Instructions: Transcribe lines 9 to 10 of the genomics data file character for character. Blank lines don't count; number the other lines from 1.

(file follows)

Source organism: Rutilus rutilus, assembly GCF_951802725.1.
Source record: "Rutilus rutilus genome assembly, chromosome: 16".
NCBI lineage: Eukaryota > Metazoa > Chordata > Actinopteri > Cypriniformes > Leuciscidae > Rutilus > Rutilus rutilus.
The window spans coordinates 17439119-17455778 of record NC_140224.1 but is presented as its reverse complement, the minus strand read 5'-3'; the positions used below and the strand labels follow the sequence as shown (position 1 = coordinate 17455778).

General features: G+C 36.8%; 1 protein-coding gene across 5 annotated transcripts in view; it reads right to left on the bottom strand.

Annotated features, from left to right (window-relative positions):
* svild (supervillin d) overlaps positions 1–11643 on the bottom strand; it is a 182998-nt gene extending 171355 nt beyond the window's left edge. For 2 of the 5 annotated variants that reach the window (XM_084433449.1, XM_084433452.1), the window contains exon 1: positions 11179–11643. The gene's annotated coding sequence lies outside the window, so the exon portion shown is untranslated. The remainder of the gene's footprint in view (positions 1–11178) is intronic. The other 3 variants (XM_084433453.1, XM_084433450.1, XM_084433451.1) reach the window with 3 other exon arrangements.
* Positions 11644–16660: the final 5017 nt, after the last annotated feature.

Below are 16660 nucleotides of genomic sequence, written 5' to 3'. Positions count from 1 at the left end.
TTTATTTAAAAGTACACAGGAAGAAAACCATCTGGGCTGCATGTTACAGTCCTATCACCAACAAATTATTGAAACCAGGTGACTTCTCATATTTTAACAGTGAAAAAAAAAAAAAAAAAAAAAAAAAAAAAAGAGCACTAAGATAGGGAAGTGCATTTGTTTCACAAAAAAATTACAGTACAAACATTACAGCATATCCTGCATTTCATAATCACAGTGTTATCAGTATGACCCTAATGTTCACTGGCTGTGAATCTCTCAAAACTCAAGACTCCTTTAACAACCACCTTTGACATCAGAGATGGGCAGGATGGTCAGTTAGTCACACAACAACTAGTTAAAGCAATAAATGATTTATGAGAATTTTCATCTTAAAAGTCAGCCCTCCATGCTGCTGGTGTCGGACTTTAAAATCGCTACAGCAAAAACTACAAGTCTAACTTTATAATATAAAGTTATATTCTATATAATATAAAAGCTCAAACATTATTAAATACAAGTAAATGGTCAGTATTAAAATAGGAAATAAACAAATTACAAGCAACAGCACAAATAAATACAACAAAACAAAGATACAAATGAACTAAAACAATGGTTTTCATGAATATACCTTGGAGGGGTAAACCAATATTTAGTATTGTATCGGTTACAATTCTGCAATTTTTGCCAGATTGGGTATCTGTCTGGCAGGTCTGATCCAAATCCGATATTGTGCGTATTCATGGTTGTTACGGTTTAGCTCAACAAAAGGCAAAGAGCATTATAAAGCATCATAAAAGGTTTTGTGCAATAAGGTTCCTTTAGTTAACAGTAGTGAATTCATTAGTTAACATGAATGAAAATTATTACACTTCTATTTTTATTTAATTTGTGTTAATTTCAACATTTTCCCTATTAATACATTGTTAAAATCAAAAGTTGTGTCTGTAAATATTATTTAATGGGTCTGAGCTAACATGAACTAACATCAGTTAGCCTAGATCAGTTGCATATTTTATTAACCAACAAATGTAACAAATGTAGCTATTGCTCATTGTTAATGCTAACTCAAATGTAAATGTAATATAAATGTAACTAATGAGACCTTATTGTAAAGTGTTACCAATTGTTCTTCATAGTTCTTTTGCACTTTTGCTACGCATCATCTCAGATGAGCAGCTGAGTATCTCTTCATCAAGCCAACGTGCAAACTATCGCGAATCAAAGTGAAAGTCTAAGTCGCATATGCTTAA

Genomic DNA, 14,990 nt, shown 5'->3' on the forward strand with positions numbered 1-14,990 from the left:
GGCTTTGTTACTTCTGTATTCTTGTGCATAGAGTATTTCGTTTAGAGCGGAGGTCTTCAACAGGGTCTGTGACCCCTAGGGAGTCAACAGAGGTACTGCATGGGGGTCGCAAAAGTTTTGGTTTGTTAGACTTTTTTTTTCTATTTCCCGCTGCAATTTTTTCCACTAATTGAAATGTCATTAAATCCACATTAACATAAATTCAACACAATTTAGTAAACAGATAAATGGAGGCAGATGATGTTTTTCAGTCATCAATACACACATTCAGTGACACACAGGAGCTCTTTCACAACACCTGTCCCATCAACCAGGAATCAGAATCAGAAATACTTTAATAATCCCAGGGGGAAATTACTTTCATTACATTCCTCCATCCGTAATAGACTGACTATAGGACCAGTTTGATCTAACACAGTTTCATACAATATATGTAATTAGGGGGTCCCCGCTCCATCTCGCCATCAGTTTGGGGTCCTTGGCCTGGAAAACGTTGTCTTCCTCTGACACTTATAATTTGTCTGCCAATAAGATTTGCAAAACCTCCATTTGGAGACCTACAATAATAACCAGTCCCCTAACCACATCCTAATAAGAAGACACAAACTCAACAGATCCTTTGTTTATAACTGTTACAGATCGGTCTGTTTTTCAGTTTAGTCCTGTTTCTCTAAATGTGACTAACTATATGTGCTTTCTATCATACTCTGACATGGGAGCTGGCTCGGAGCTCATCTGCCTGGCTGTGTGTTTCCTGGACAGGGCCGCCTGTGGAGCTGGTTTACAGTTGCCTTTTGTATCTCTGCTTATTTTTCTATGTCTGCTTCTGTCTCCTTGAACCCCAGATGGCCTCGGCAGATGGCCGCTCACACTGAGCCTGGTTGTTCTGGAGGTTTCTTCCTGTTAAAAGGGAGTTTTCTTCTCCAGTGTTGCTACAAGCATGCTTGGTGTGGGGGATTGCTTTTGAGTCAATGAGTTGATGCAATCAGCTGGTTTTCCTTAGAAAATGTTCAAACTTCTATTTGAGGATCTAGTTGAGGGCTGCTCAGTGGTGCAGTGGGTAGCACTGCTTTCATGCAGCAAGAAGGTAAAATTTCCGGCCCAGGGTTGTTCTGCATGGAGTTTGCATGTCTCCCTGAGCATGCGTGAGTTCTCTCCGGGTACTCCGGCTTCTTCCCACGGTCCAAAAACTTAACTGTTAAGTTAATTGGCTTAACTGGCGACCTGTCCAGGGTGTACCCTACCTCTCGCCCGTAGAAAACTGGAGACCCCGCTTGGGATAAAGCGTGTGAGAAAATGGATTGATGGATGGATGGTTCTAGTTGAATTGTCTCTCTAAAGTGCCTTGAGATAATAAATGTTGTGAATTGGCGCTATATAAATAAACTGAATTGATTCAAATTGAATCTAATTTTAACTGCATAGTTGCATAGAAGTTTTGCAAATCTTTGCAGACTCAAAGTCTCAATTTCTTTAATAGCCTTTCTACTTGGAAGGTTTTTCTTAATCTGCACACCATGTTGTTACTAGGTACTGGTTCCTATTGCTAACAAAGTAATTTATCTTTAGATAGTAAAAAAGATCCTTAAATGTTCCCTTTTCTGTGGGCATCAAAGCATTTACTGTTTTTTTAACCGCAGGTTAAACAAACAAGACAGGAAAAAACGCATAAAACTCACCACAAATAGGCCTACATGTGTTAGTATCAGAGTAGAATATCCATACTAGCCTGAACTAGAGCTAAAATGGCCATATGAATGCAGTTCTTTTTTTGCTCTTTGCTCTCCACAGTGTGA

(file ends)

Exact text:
Below are 16660 nucleotides of genomic sequence, written 5' to 3'. Positions count from 1 at the left end.
TTTATTTAAAAGTACACAGGAAGAAAACCATCTGGGCTGCATGTTACAGTCCTATCACCAACAAATTATTGAAACCAGGTGACTTCTCATATTTTAACAGTGAAAAAAAAAAAAAAAAAAAAAAAAAAAAAAGAGCACTAAGATAGGGAAGTGCATTTGTTTCACAAAAAAATTACAGTACAAACATTACAGCATATCCTGCATTTCATAATCACAGTGTTATCAGTATGACCCTAATGTTCACTGGCTGTGAATCTCTCAAAACTCAAGACTCCTTTAACAACCACCTTTGACATCAGAGATGGGCAGGATGGTCAGTTAGTCACACAACAACTAGTTAAAGCAATAAATGATTTATGAGAATTTTCATCTTAAAAGTCAGCCCTCCATGCTGCTGGTGTCGGACTTTAAAATCGCTACAGCAAAAACTACAAGTCTAACTTTATAATATAAAGTTATATTCTATATAATATAAAAGCTCAAACATTATTAAATACAAGTAAATGGTCAGTATTAAAATAGGAAATAAACAAATTACAAGCAACAGCACAAATAAATACAACAAAACAAAGATACAAATGAACTAAAACAATGGTTTTCATGAATATACCTTGGAGGGGTAAACCAATATTTAGTATTGTATCGGTTACAATTCTGCAATTTTTGCCAGATTGGGTATCTGTCTGGCAGGTCTGATCCAAATCCGATATTGTGCGTATTCATGGTTGTTACGGTTTAGCTCAACAAAAGGCAAAGAGCATTATAAAGCATCATAAAAGGTTTTGTGCAATAAGGTTCCTTTAGTTAACAGTAGTGAATTCATTAGTTAACATGAATGAAAATTATTACACTTCTATTTTTATTTAATTTGTGTTAATTTCAACATTTTCCCTATTAATACATTGTTAAAATCAAAAGTTGTGTCTGTAAATATTATTTAATGGGTCTGAGCTAACATGAACTAACATCAGTTAGCCTAGATCAGTTGCATATTTTATTAACCAACAAATGTAACAAATGTAGCTATTGCTCATTGTTAATGCTAACTCAAATGTAAATGTAATATAAATGTAACTAATGAGACCTTATTGTAAAGTGTTACCAATTGTTCTTCATAGTTCTTTTGCACTTTTGCTACGCATCATCTCAGATGAGCAGCTGAGTATCTCTTCATCAAGCCAACGTGCAAACTATCGCGAATCAAAGTGAAAGTCTAAGTCGCATATGCTTAA